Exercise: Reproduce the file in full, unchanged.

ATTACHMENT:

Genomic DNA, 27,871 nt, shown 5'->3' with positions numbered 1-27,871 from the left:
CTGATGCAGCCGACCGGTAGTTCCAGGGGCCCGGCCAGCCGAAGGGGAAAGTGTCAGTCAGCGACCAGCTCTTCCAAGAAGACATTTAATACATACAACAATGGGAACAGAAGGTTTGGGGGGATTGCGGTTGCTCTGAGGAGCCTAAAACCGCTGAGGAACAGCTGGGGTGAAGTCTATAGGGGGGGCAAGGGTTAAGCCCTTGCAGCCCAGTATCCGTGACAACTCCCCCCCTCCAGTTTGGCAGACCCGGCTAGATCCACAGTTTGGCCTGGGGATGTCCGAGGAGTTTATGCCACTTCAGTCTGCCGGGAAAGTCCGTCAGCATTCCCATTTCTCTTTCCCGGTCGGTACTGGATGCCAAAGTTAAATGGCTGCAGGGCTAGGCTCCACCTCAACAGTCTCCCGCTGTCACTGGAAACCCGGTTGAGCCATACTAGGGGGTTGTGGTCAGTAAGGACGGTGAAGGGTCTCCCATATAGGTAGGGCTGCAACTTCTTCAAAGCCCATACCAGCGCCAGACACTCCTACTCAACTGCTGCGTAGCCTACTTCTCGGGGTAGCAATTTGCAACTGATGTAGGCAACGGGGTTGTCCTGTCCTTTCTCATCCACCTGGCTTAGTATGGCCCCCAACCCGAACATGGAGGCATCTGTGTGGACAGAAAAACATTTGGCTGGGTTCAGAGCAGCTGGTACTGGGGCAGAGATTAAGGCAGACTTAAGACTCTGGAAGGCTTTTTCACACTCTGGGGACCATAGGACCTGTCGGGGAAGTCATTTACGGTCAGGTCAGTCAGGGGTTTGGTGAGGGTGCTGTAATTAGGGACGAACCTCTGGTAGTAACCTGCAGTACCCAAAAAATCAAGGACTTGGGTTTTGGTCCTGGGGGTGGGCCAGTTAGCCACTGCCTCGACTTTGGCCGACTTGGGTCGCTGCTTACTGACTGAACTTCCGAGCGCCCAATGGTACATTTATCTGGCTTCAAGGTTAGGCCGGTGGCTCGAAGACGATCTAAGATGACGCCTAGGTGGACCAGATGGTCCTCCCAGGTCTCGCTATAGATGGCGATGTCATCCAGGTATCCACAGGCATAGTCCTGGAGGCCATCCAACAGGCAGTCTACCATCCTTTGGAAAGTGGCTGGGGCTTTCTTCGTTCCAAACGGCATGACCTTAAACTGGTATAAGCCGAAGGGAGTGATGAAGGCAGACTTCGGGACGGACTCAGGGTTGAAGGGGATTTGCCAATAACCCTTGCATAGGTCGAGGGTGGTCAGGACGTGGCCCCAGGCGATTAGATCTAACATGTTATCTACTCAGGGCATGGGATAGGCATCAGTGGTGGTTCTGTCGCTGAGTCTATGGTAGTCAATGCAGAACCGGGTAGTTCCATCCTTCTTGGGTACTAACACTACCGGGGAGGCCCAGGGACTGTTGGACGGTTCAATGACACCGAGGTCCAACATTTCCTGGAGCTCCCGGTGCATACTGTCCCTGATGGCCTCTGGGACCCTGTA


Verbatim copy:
Genomic DNA, 27,871 nt, shown 5'->3' with positions numbered 1-27,871 from the left:
CTGATGCAGCCGACCGGTAGTTCCAGGGGCCCGGCCAGCCGAAGGGGAAAGTGTCAGTCAGCGACCAGCTCTTCCAAGAAGACATTTAATACATACAACAATGGGAACAGAAGGTTTGGGGGGATTGCGGTTGCTCTGAGGAGCCTAAAACCGCTGAGGAACAGCTGGGGTGAAGTCTATAGGGGGGGCAAGGGTTAAGCCCTTGCAGCCCAGTATCCGTGACAACTCCCCCCCTCCAGTTTGGCAGACCCGGCTAGATCCACAGTTTGGCCTGGGGATGTCCGAGGAGTTTATGCCACTTCAGTCTGCCGGGAAAGTCCGTCAGCATTCCCATTTCTCTTTCCCGGTCGGTACTGGATGCCAAAGTTAAATGGCTGCAGGGCTAGGCTCCACCTCAACAGTCTCCCGCTGTCACTGGAAACCCGGTTGAGCCATACTAGGGGGTTGTGGTCAGTAAGGACGGTGAAGGGTCTCCCATATAGGTAGGGCTGCAACTTCTTCAAAGCCCATACCAGCGCCAGACACTCCTACTCAACTGCTGCGTAGCCTACTTCTCGGGGTAGCAATTTGCAACTGATGTAGGCAACGGGGTTGTCCTGTCCTTTCTCATCCACCTGGCTTAGTATGGCCCCCAACCCGAACATGGAGGCATCTGTGTGGACAGAAAAACATTTGGCTGGGTTCAGAGCAGCTGGTACTGGGGCAGAGATTAAGGCAGACTTAAGACTCTGGAAGGCTTTTTCACACTCTGGGGACCATAGGACCTGTCGGGGAAGTCATTTACGGTCAGGTCAGTCAGGGGTTTGGTGAGGGTGCTGTAATTAGGGACGAACCTCTGGTAGTAACCTGCAGTACCCAAAAAATCAAGGACTTGGGTTTTGGTCCTGGGGGTGGGCCAGTTAGCCACTGCCTCGACTTTGGCCGACTTGGGTCGCTGCTTACTGACTGAACTTCCGAGCGCCCAATGGTACATTTATCTGGCTTCAAGGTTAGGCCGGTGGCTCGAAGACGATCTAAGATGACGCCTAGGTGGACCAGATGGTCCTCCCAGGTCTCGCTATAGATGGCGATGTCATCCAGGTATCCACAGGCATAGTCCTGGAGGCCATCCAACAGGCAGTCTACCATCCTTTGGAAAGTGGCTGGGGCTTTCTTCGTTCCAAACGGCATGACCTTAAACTGGTATAAGCCGAAGGGAGTGATGAAGGCAGACTTCGGGACGGACTCAGGGTTGAAGGGGATTTGCCAATAACCCTTGCATAGGTCGAGGGTGGTCAGGACGTGGCCCCAGGCGATTAGATCTAACATGTTATCTACTCAGGGCATGGGATAGGCATCAGTGGTGGTTCTGTCGCTGAGTCTATGGTAGTCAATGCAGAACCGGGTAGTTCCATCCTTCTTGGGTACTAACACTACCGGGGAGGCCCAGGGACTGTTGGACGGTTCAATGACACCGAGGTCCAACATTTCCTGGAGCTCCCGGTGCATACTGTCCCTGATGGCCTCTGGGACCCTGTA